Pros: Knowing humour and real escapism in two 50-minute sessions, all by just one actor working his socks off.
Cons: Some dialogue is too fast, and the venue is, as usual at the Fringe, stifling.
One of last year’s Edinburgh Festival Fringe hits, A Charlie Montague Mystery: The Game’s a Foot, Try the Fish, returns triumphantly for 2017 – along with a second adventure for the titular detective. Each play involves a decent list of characters, but only one actor: the thoroughly entertaining Tom Taylor. Whilst these Fringe shows are listed separately, with Montague sporting a different coloured velvet smoking jacket for each mystery, post-Fringe audiences will see back-to-back shows during a UK tour, so we decided to review them as a pair. If you see just one at the Fringe, you do yourself a disservice.
The Game’s a Foot involves box-fresh private detective Charlie Montague, a cross between Poirot and a Wodehousian figure, assigned to solve the murder of a film star, Rex Hamilton, in a locked room. Cue typical murder mystery fodder: an obese Major, a sensitive upper-class wife, inheritance issues, plus all characters rounded up for the final reveal. But some of the play’s anecdotes are far from the world of Agatha Christie – how about fire-jumping pigs at village fêtes? The humour is always accessible, relying on puns and wordplay.
Like all great mysteries, little clues are drip-fed along the way; seemingly throwaway lines in the script that turn out to be significant. This is even truer in The Man with the Twisted Hip, which relishes in skewering pretentious modern art galleries. When a gallery owner, and friend of Montague, is found murdered, the detective springs into action.
Taylor often apologises for the accents used to define certain characters (case in point: ‘Do I sound concussed? Well, it sort of depends which character I’m playing…’), but they’re part of the charm. Just playing several characters in each piece, and alternating between them, is impressive enough. It might help if Taylor slowed down during the wordier parts, but occasional errors bring inadvertent comedy gold. During a tricky line in The Game’s a Foot, he leaves the stage to bring on ‘the understudy’ (Taylor again, eliciting more laughs); when a woman in the audience had a small coughing fit, he ad-libbed, still in character: ‘Goodness, madam, are you alright? That sounds like TB. Have you let a badger in?’.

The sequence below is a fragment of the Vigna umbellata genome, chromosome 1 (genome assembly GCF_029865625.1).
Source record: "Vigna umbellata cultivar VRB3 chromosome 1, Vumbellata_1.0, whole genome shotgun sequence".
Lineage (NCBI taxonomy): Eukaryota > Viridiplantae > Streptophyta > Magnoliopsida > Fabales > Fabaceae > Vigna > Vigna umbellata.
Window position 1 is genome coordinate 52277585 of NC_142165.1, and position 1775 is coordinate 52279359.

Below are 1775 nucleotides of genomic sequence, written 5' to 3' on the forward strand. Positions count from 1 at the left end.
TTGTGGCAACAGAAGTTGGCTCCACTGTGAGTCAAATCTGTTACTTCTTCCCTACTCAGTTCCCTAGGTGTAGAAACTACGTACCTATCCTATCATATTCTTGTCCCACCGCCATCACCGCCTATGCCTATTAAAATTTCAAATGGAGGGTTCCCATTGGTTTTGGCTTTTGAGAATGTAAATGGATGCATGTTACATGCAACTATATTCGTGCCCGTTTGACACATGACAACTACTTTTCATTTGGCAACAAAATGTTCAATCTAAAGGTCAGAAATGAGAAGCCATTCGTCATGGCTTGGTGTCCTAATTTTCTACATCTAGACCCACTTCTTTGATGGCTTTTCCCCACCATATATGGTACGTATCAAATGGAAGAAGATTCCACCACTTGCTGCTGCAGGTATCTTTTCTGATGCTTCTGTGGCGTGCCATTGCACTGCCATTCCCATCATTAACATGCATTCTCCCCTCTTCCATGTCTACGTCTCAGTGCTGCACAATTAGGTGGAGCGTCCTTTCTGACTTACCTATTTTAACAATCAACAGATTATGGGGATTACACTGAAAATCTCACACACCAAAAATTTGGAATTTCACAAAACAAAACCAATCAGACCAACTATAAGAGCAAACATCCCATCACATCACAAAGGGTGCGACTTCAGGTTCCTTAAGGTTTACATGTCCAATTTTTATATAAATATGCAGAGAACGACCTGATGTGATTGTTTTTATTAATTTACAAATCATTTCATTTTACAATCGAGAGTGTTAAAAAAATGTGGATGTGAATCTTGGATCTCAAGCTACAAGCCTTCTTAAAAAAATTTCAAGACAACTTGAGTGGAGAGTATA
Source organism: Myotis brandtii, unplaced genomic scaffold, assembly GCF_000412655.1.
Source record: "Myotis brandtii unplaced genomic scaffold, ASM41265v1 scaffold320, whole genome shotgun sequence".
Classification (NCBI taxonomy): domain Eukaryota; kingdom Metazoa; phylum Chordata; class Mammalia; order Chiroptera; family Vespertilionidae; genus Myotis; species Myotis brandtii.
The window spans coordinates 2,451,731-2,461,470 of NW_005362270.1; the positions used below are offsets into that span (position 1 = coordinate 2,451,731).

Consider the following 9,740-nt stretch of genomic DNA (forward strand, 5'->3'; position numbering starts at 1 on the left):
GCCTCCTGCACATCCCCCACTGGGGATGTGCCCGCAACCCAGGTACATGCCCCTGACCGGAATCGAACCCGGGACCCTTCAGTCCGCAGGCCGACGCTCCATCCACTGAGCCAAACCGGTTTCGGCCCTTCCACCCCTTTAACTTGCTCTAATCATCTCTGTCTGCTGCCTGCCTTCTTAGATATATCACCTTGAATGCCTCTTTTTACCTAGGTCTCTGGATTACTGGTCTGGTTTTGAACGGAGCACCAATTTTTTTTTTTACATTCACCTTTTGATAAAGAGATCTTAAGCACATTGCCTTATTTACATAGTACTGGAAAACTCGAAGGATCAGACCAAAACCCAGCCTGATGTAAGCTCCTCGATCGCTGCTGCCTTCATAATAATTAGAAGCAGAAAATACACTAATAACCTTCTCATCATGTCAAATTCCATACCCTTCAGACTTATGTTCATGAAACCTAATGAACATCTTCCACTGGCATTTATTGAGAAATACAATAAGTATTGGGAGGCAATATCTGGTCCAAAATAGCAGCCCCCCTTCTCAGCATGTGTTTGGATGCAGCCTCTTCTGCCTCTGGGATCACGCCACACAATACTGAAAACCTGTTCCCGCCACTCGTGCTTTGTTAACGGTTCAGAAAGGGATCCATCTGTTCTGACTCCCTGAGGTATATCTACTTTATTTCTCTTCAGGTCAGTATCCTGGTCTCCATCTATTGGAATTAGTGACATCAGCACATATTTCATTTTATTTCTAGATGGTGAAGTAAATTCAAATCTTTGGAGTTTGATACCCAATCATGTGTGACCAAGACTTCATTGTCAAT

Both scripts are littered with self-deprecating references to the production budget, but the humour and verve compensate for the sparse set design. In The Game’s a Foot, Montague says ‘inside the hotel room, it was carnage’. But with only a chaise longue to hand, Taylor just turns the furniture on its side. You don’t need a big budget to make that funny.
Charlie Montague might be a new detective, but his vintage appeal and the self-aware nature of both productions under Taylor’s unwavering enthusiasm make these mysteries instant classics.
Author: Tom Taylor
Director: Daphne Reynolds
Producer: Tom Taylor and Sitting Room Productions
Box Office: 0131 5102 384
Booking Link: https://tickets.edfringe.com/whats-on/charlie-montague-mystery-the-game-s-a-foot-try-the-fish and https://tickets.edfringe.com/whats-on/charlie-montague-mystery-the-man-with-the-twisted-hip
Booking Until: 26 August 2017